Analytical: Marie Curie

As a woman scientist, I am in awe of Marie Curie.  She was the first to win Nobel Prizes in two scientific fields.  She received the Nobel Prize in Physics in 1903, along with her husband Pierre Curie and Antoine Henri Becquerel, for their discoveries in radioactivity.  In 1911, she won the Nobel Prize in Chemistry for discovering polonium and radium elements.  She was also the first female professor at the University of Paris:  She held the position of Professor of General Physics, which was previously reserved exclusively for men.  

Marie Curie is the embodiment of Analytical strength!  She was always searching for reasons and causes.  She could think about all of the factors that might affect a situation.  Her passion for pursuing answers ultimately caused her death.  (This dogged persistence, whilst admirable, caused her to take significant risks…an example of the downside of her strength).  Due to the high levels of radioactivity in Marie Curie’s laboratory and her work with radioactive materials, her personal belongings, including her laboratory notebook, are considered too dangerous to handle even today.  They are stored in lead-lined boxes and can only be accessed while wearing protective gear.

Her analytical strength was tempered by her compassion (perhaps she also had empathy in her Top 5 strengths which down-regulated her intense passion for her research).  During World War I, she recognised the urgent need for medical imaging techniques to aid in diagnosing injuries suffered by soldiers.  She saw the potential of using X-rays as a non-invasive method to visualise internal structures and locate bullets or shrapnel.

Curie and her 17-year-old daughter Irène set out to establish radiography units near the front lines.  They faced numerous challenges, including limited resources and a lack of equipment.  However, their analytical thinking and problem-solving abilities allowed them to adapt and innovate.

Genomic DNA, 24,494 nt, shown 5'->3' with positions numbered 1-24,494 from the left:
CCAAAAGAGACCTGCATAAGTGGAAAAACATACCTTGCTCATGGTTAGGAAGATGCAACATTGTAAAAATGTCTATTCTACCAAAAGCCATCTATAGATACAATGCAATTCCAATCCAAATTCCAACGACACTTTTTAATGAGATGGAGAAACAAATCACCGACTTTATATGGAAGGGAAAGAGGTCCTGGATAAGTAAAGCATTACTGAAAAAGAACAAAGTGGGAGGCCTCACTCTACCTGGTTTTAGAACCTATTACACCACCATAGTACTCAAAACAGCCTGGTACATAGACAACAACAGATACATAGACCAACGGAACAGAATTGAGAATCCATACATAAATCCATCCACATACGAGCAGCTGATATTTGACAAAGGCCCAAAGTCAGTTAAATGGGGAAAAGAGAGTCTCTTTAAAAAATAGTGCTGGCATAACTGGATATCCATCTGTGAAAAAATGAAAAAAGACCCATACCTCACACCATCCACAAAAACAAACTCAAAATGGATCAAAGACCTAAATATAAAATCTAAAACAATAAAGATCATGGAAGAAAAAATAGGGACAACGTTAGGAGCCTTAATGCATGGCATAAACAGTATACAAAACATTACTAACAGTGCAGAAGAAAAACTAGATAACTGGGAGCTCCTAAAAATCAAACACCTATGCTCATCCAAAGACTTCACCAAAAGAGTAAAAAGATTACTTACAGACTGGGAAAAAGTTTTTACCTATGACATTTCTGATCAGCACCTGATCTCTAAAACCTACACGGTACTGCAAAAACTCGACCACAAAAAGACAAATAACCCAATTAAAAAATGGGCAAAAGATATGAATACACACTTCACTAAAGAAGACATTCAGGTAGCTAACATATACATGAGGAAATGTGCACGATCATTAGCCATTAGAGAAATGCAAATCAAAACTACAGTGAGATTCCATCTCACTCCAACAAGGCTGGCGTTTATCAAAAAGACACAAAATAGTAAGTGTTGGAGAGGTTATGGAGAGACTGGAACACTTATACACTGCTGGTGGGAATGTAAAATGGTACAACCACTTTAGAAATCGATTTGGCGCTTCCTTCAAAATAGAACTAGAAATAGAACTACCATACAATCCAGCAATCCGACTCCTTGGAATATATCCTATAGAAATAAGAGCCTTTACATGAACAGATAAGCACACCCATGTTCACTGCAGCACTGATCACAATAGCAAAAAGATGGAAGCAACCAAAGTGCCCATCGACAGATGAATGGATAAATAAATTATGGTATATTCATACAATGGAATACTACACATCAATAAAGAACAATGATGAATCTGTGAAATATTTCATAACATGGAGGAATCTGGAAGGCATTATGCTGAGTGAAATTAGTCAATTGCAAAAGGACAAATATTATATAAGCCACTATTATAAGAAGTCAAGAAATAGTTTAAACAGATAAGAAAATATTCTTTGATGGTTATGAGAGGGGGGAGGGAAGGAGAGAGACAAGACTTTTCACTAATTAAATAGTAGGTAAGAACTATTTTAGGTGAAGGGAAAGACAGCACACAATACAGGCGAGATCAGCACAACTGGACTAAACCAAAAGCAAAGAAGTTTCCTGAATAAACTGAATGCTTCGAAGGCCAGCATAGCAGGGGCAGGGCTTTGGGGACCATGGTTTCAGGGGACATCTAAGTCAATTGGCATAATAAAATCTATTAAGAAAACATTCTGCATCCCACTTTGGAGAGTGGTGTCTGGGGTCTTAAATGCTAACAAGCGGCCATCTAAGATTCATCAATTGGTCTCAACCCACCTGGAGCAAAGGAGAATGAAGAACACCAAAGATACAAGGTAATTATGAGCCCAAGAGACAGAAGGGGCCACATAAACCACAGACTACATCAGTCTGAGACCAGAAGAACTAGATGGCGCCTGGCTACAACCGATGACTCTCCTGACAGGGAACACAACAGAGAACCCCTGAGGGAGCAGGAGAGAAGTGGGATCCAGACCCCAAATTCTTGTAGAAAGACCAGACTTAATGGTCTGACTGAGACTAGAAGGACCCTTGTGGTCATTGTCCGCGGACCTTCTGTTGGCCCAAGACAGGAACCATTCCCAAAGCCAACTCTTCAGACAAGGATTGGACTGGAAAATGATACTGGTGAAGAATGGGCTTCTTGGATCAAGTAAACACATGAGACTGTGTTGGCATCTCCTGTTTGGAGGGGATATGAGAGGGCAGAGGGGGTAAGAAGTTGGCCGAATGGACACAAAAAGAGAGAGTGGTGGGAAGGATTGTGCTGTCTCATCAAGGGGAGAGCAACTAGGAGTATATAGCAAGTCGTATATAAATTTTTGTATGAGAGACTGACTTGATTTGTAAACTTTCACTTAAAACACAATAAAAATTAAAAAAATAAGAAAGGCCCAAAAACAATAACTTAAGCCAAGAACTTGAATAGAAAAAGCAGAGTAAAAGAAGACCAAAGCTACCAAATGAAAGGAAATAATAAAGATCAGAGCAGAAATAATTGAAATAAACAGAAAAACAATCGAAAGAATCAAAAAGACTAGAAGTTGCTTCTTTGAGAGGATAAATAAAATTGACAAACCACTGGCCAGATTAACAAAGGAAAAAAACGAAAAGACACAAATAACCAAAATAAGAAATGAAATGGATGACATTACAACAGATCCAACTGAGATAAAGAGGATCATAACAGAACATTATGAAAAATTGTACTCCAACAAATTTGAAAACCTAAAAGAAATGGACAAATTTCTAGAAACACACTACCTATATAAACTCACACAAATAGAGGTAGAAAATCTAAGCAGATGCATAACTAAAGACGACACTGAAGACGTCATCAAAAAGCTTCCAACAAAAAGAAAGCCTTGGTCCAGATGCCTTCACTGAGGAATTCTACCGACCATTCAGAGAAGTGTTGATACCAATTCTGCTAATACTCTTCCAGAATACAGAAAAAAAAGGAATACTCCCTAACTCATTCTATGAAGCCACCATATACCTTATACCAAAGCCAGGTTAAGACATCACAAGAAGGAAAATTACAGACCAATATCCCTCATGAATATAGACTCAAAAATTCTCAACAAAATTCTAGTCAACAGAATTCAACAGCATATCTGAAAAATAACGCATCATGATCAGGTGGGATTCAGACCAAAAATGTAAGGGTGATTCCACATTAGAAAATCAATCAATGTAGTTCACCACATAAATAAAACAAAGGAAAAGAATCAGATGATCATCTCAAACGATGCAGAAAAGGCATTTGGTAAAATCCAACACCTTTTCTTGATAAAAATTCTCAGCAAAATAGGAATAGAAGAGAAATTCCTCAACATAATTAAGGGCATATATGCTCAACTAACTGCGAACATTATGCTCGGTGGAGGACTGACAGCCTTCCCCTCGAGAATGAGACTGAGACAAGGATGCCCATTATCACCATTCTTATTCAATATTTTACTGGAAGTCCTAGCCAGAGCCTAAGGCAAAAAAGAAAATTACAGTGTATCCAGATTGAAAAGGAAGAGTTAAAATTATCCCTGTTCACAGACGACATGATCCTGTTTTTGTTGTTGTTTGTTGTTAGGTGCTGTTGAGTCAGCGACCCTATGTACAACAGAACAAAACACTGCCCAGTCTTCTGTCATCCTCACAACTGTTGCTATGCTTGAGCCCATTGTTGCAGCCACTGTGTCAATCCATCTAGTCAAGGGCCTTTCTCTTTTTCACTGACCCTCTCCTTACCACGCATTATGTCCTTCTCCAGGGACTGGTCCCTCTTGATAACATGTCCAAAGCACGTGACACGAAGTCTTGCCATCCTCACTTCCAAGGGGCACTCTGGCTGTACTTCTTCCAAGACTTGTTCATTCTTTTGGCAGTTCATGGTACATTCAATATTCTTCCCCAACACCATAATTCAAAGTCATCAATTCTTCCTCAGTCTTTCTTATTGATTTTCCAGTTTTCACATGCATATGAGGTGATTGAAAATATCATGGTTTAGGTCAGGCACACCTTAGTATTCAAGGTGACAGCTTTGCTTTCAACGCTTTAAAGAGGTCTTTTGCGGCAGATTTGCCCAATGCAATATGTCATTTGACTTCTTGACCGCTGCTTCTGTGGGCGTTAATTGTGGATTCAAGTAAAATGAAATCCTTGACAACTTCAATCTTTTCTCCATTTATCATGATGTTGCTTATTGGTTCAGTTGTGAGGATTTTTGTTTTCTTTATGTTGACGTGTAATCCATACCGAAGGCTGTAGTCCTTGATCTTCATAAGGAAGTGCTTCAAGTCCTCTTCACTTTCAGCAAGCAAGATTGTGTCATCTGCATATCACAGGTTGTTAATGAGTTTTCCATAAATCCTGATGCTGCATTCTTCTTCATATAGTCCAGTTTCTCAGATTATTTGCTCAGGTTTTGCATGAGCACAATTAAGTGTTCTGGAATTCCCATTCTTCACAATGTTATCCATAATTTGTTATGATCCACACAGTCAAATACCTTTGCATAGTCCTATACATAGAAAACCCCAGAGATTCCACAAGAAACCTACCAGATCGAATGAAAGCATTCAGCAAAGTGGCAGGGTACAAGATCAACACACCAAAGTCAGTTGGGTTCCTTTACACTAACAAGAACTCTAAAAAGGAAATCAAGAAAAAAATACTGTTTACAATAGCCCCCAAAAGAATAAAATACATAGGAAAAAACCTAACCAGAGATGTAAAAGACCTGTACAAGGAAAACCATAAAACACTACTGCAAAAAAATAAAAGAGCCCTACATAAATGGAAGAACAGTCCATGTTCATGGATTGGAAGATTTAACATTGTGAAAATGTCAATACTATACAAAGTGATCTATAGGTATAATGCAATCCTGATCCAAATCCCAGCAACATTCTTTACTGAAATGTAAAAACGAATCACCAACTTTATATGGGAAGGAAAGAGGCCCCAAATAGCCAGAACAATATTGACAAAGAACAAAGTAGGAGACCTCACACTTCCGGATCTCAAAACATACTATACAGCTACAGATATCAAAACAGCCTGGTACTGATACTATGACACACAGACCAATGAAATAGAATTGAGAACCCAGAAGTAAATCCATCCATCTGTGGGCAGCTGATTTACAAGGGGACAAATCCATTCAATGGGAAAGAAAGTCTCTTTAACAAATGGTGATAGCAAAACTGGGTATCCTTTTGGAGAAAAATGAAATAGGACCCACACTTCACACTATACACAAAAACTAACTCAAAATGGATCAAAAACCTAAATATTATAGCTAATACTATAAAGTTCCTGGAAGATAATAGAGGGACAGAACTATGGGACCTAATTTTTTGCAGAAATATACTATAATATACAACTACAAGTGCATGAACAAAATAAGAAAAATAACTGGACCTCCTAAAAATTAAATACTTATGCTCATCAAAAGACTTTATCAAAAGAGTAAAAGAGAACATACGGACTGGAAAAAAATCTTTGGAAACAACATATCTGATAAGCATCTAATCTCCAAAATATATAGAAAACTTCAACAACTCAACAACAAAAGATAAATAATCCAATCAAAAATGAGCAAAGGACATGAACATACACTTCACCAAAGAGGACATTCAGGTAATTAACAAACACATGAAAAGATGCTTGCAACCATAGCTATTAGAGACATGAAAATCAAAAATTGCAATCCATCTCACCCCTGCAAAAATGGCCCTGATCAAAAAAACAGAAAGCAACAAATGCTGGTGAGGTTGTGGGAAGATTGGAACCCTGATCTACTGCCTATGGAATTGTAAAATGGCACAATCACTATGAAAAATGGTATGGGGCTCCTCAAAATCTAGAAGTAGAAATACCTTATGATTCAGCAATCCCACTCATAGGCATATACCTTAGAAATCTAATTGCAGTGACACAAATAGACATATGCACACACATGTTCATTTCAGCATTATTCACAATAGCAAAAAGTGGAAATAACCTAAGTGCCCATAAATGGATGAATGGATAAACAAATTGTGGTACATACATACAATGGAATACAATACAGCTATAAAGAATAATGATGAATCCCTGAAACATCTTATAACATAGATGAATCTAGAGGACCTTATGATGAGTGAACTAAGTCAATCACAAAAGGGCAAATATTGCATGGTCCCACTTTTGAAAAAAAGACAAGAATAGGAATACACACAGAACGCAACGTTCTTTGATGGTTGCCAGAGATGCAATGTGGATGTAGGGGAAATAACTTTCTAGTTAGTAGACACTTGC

With limited X-ray machines available, Curie had to maximise their efficiency.  She developed a technique called “shadow printing” or “trench radiography.” This method involved placing wounded soldiers directly onto photographic plates to capture the X-ray image, eliminating the need for expensive and scarce X-ray film.


Curie’s analytical approach extended to the development of specialised darkroom techniques as well.  She worked meticulously to improve the quality of the X-ray images, experimenting with various chemicals and exposure times to enhance visibility and clarity.

Through her analytical mindset, determination, and resourcefulness, Marie Curie successfully implemented radiography in field hospitals, significantly improving the accuracy and speed of diagnoses for wounded soldiers.  Her contributions saved lives during the war and laid the foundation for modern medical imaging techniques.

Marie Curie’s ability to think critically, adapt, and develop innovative solutions in challenging circumstances exemplifies her exceptional analytical skills.  Her work in radiography showcases her relentless pursuit of practical applications for her scientific knowledge and her commitment to advancing medical care.

About the Wayfinders' Blog

The Wayfinders’ Blog helps individuals, teams and organisations discover and develop their unique strengths. I provide valuable insights and practical tips to my audience empowering them to develop their talents into strengths and achieve their goals.

Leave a Reply

Your email address will not be published. Required fields are marked *